The Ethical Dimension of Innovation

The Ethical Dimension of Innovation

Leticia Antunes Nogueira (Aalborg University, Denmark) and Tadeu Fernando Nogueira (Aalborg University, Denmark)
DOI: 10.4018/978-1-4666-7357-1.ch089
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The view of innovation as a positive concept has been deeply rooted in business and academic cultures ever since Schumpeter coined the concept of creative destruction. Even though there is a large body of literature on innovation studies, limited attention has been given to its ethical dimension. In this chapter, the ethical implications of innovations are illustrated with a case study of “destructive creation” in the food industry, and upon which an argumentative analysis is conducted. The main message of this chapter is that innovations have an inherent ethical dimension and that quality innovations depend on systematic consideration of this dimension in the innovation process.
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New practices arise constantly in business for which our moral rules do not clearly give us answers. (De George, 1999: 51)

Innovation has its place in a number of different contexts, from high technological developments to everyday activities. The innovation debate has gained both momentum and importance, and given its interdisciplinary nature, it takes place in different corporate and academic circles. The current economic paradigm has relied increasingly upon the learning economy (Lundvall, 2004), in which managing knowledge is essential for innovation to flourish (Lundvall & Nielsen, 2007). In the learning economy, different agents have access to much more information than ever before, becoming more selective and demanding. As a result, competition has become fiercer and it frequently takes place at a technological level. Even though innovation in the form of a product or service is what has gained most attention in the innovation debate, other types too have increased in importance. These other types can basically be classified in three other categories: process, position and paradigm (Tidd & Bessant, 2009). In light of the widespread importance that innovation has achieved, the purpose of this chapter is to promote the discussion of innovations under an ethical point of view.

Because of the paradigm brought by the learning economy, innovations are, more often than not, seen in a positive manner. On a macro perspective, innovation is commonly associated with economic growth and development. On a micro perspective, it is associated with superior financial performance and competitive advantage. When not seen in a positive light, innovation is then studied in a neutral way, mostly quantifying its occurrence and developing metrics to assess it. In this sense, innovation is seen as an end in itself. In spite of the importance and advances brought by this kind of study, they offer very little about the quality of an innovation, or the purpose it serves in society.

Interestingly enough, even though there is a positive bias towards innovation, the concept is limited to the newness of a subject, and does not carry an intrinsic moral element, as defined by Fagerberg:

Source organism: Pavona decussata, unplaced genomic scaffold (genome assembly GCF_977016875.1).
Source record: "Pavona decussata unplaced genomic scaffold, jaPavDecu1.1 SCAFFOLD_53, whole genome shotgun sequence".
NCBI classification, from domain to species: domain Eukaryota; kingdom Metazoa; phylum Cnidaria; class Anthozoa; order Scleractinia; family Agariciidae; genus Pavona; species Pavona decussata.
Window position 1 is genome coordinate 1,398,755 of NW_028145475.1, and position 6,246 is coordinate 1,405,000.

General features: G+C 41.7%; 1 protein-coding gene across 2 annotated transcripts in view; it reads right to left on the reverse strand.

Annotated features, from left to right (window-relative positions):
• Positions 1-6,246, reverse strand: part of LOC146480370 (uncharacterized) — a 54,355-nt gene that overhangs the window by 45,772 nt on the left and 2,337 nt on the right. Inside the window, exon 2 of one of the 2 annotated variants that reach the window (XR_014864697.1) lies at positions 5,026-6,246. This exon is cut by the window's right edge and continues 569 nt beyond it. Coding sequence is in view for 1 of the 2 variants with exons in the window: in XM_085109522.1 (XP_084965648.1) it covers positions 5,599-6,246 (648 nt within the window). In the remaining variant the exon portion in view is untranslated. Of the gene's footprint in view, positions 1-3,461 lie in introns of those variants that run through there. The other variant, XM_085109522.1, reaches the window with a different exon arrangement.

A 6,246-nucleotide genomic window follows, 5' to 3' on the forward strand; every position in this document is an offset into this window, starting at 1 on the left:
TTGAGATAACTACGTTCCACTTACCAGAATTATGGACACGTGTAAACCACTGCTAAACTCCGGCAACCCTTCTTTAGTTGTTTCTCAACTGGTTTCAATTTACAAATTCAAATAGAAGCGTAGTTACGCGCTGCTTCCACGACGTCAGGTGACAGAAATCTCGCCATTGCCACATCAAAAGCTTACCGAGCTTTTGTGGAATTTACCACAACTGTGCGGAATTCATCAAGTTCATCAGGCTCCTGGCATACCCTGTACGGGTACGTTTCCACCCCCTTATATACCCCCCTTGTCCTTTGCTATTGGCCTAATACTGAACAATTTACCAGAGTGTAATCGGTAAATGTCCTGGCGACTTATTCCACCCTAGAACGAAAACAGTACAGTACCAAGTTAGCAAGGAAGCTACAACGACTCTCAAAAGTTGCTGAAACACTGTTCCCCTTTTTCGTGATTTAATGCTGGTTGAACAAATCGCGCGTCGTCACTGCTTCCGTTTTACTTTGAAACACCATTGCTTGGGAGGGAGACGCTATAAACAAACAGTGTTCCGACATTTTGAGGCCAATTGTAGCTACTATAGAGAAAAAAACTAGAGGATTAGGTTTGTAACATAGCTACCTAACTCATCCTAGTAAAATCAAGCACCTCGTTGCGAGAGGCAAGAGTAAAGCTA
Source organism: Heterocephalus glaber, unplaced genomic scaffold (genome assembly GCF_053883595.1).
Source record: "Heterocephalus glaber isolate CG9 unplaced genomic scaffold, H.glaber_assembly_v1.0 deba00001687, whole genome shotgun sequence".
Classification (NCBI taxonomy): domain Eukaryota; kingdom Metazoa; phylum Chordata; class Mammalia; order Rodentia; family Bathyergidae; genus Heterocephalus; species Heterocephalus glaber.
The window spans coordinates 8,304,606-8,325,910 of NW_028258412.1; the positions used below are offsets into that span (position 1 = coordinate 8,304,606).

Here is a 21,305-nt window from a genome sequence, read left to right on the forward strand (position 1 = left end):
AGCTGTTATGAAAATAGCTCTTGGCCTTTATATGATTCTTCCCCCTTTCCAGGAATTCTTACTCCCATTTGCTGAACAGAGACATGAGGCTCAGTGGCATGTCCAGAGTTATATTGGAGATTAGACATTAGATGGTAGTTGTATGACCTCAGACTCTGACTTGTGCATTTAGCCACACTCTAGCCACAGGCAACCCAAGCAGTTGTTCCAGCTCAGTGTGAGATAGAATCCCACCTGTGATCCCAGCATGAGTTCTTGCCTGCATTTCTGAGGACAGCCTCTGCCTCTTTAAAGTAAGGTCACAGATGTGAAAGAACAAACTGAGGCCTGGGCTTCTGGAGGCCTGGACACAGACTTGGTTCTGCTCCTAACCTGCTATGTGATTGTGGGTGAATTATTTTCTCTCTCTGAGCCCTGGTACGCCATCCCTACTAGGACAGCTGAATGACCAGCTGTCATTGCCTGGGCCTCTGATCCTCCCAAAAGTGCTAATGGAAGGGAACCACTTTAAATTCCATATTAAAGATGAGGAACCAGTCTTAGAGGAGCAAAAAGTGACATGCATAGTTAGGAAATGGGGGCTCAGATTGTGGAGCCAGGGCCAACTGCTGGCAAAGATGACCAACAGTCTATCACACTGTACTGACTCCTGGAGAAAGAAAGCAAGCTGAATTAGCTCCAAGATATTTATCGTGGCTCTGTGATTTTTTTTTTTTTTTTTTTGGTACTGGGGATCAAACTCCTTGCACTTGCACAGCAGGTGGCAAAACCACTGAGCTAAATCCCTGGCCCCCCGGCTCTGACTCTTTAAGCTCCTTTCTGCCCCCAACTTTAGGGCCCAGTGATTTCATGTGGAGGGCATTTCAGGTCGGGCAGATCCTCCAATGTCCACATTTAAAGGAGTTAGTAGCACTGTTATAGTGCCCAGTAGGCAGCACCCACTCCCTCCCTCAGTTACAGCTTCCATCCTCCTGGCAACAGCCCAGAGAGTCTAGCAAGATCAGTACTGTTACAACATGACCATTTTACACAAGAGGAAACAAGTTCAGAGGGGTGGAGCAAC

Invention is the first occurrence of an idea for a new product or process, while innovation is the first attempt to carry it out into practice. (Fagerberg, 2005: 4)

Perhaps one of the main assumptions behind such positive perception on innovation is that, it is unlikely that anything achieves such a definite state that it does not require any further development. In other words, there is always room for change. And change, as such, ought to conduct to some kind of improvement. The first part of this assumption (there is always room for change) sounds very reasonable and does not seem to cause any disputes. However, the second part (it ought to conduct to some kind of improvement) is open to debate, given that cases of innovations that have taken a wrong turn do not fall short. Examples are the financial derivatives that led to the 2008 financial crisis, and the planned obsolescence of what were once durable goods (Soete, 2011).

Relatively recent events call attention to the destructive power of innovation, for instance the diffusion of genetically modified organisms and its many implications on health, economics, manipulation of life amongst others. Surely, innovation is indeed supposed to disrupt the status quo, or as phrased by Schumpeter, promote a ‘creative destruction’. Nonetheless, it is argued that more attention is needed to the destructive portion of Schumpeter’s term, as innovations cause adverse impacts of different natures to different actors. Such impacts ought to be balanced against its positive impacts, taking into account the values underlying social and economic relations. One might argue that innovation, however, is risky and uncertain by nature. Therefore, it is simply not possible to know in advance all of its implications and who could be adversely impacted by it. Yet, there is always room for adjustments through the developmental course of an innovation. Therefore, if some of its collateral effects are unavoidable, they should then be properly mitigated by the ones responsible for it, through accountability mechanisms.

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